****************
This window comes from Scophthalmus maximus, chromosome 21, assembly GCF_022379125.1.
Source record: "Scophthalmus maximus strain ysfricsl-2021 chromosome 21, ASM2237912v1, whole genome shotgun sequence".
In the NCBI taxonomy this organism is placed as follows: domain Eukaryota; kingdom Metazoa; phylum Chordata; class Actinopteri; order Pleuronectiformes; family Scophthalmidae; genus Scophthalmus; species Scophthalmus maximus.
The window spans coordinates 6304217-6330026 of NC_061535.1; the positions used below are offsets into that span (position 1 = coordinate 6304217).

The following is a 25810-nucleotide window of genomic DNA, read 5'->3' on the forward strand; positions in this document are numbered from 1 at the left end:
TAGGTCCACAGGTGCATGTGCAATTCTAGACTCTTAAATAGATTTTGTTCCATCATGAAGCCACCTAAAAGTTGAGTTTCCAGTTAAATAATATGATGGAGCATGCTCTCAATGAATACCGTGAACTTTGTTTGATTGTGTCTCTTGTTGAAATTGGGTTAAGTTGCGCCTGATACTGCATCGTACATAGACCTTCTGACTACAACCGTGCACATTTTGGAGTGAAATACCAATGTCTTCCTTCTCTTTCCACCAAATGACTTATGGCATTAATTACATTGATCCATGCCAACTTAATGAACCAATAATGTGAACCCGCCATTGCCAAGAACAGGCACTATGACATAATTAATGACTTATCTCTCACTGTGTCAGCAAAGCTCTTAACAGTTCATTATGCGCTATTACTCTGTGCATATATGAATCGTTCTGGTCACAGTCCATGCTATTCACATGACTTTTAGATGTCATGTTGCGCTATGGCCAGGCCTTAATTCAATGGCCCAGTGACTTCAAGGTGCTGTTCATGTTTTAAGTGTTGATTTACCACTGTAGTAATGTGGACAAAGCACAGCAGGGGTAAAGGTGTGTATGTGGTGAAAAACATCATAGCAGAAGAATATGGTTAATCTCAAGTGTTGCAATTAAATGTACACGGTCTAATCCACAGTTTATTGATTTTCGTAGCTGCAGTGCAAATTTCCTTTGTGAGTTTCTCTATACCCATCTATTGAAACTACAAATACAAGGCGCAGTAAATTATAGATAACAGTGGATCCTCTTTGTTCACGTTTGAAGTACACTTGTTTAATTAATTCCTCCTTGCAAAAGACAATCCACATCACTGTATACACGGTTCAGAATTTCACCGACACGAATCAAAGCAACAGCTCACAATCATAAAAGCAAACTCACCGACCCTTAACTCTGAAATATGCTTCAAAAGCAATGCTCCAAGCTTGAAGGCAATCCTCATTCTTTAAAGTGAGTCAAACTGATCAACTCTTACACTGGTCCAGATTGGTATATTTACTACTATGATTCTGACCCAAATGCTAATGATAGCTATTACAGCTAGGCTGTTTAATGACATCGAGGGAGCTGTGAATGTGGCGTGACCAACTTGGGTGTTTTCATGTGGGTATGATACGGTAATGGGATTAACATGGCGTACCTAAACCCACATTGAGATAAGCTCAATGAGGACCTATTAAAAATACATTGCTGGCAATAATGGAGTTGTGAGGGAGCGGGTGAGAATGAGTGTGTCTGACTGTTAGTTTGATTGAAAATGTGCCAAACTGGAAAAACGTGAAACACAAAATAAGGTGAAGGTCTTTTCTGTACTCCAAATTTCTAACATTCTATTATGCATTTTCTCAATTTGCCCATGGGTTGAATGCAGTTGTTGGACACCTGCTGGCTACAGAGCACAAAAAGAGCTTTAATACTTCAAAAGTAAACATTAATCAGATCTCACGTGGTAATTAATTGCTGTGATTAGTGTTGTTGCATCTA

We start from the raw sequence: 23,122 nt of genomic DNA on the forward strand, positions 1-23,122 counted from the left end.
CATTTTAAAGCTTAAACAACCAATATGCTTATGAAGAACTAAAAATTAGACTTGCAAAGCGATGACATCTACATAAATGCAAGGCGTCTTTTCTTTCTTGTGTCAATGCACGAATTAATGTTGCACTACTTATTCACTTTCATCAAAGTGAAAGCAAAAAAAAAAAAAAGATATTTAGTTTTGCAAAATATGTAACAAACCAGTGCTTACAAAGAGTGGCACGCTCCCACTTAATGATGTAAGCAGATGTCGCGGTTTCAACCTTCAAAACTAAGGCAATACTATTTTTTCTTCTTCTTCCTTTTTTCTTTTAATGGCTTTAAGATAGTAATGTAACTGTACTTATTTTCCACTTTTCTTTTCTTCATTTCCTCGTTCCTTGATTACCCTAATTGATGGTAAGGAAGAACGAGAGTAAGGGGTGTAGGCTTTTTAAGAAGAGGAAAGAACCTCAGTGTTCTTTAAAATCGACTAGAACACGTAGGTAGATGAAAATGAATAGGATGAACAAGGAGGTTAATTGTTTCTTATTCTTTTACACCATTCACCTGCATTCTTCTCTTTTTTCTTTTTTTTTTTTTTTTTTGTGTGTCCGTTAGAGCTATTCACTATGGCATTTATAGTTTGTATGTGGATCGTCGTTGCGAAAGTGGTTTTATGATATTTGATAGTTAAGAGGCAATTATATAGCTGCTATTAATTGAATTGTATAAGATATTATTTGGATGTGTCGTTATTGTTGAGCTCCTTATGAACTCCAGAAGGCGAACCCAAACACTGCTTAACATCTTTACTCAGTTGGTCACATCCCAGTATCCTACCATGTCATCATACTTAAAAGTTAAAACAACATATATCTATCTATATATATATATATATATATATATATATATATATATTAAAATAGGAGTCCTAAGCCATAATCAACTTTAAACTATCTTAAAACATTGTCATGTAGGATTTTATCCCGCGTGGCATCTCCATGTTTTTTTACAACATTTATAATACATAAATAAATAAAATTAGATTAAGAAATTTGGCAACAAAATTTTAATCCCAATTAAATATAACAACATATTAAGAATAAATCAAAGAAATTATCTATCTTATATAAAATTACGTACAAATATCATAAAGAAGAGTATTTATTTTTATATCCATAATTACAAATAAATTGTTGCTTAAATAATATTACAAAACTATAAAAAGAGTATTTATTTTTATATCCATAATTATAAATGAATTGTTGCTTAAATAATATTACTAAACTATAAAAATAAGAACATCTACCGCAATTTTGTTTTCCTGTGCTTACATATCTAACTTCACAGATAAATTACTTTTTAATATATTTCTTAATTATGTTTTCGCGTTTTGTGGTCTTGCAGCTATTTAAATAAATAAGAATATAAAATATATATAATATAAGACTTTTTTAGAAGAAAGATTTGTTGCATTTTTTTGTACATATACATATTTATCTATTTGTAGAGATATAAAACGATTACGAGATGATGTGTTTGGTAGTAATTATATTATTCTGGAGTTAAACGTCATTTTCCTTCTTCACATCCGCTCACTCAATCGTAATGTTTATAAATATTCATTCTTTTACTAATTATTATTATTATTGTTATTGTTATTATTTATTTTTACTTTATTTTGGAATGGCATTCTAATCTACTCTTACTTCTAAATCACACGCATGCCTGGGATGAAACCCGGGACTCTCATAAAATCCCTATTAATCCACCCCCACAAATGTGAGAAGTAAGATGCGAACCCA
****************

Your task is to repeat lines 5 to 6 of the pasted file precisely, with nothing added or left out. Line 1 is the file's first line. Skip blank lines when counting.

The following is a 25810-nucleotide window of genomic DNA, read 5'->3' on the forward strand; positions in this document are numbered from 1 at the left end:
TAGGTCCACAGGTGCATGTGCAATTCTAGACTCTTAAATAGATTTTGTTCCATCATGAAGCCACCTAAAAGTTGAGTTTCCAGTTAAATAATATGATGGAGCATGCTCTCAATGAATACCGTGAACTTTGTTTGATTGTGTCTCTTGTTGAAATTGGGTTAAGTTGCGCCTGATACTGCATCGTACATAGACCTTCTGACTACAACCGTGCACATTTTGGAGTGAAATACCAATGTCTTCCTTCTCTTTCCACCAAATGACTTATGGCATTAATTACATTGATCCATGCCAACTTAATGAACCAATAATGTGAACCCGCCATTGCCAAGAACAGGCACTATGACATAATTAATGACTTATCTCTCACTGTGTCAGCAAAGCTCTTAACAGTTCATTATGCGCTATTACTCTGTGCATATATGAATCGTTCTGGTCACAGTCCATGCTATTCACATGACTTTTAGATGTCATGTTGCGCTATGGCCAGGCCTTAATTCAATGGCCCAGTGACTTCAAGGTGCTGTTCATGTTTTAAGTGTTGATTTACCACTGTAGTAATGTGGACAAAGCACAGCAGGGGTAAAGGTGTGTATGTGGTGAAAAACATCATAGCAGAAGAATATGGTTAATCTCAAGTGTTGCAATTAAATGTACACGGTCTAATCCACAGTTTATTGATTTTCGTAGCTGCAGTGCAAATTTCCTTTGTGAGTTTCTCTATACCCATCTATTGAAACTACAAATACAAGGCGCAGTAAATTATAGATAACAGTGGATCCTCTTTGTTCACGTTTGAAGTACACTTGTTTAATTAATTCCTCCTTGCAAAAGACAATCCACATCACTGTATACACGGTTCAGAATTTCACCGACACGAATCAAAGCAACAGCTCACAATCATAAAAGCAAACTCACCGACCCTTAACTCTGAAATATGCTTCAAAAGCAATGCTCCAAGCTTGAAGGCAATCCTCATTCTTTAAAGTGAGTCAAACTGATCAACTCTTACACTGGTCCAGATTGGTATATTTACTACTATGATTCTGACCCAAATGCTAATGATAGCTATTACAGCTAGGCTGTTTAATGACATCGAGGGAGCTGTGAATGTGGCGTGACCAACTTGGGTGTTTTCATGTGGGTATGATACGGTAATGGGATTAACATGGCGTACCTAAACCCACATTGAGATAAGCTCAATGAGGACCTATTAAAAATACATTGCTGGCAATAATGGAGTTGTGAGGGAGCGGGTGAGAATGAGTGTGTCTGACTGTTAGTTTGATTGAAAATGTGCCAAACTGGAAAAACGTGAAACACAAAATAAGGTGAAGGTCTTTTCTGTACTCCAAATTTCTAACATTCTATTATGCATTTTCTCAATTTGCCCATGGGTTGAATGCAGTTGTTGGACACCTGCTGGCTACAGAGCACAAAAAGAGCTTTAATACTTCAAAAGTAAACATTAATCAGATCTCACGTGGTAATTAATTGCTGTGATTAGTGTTGTTGCATCTA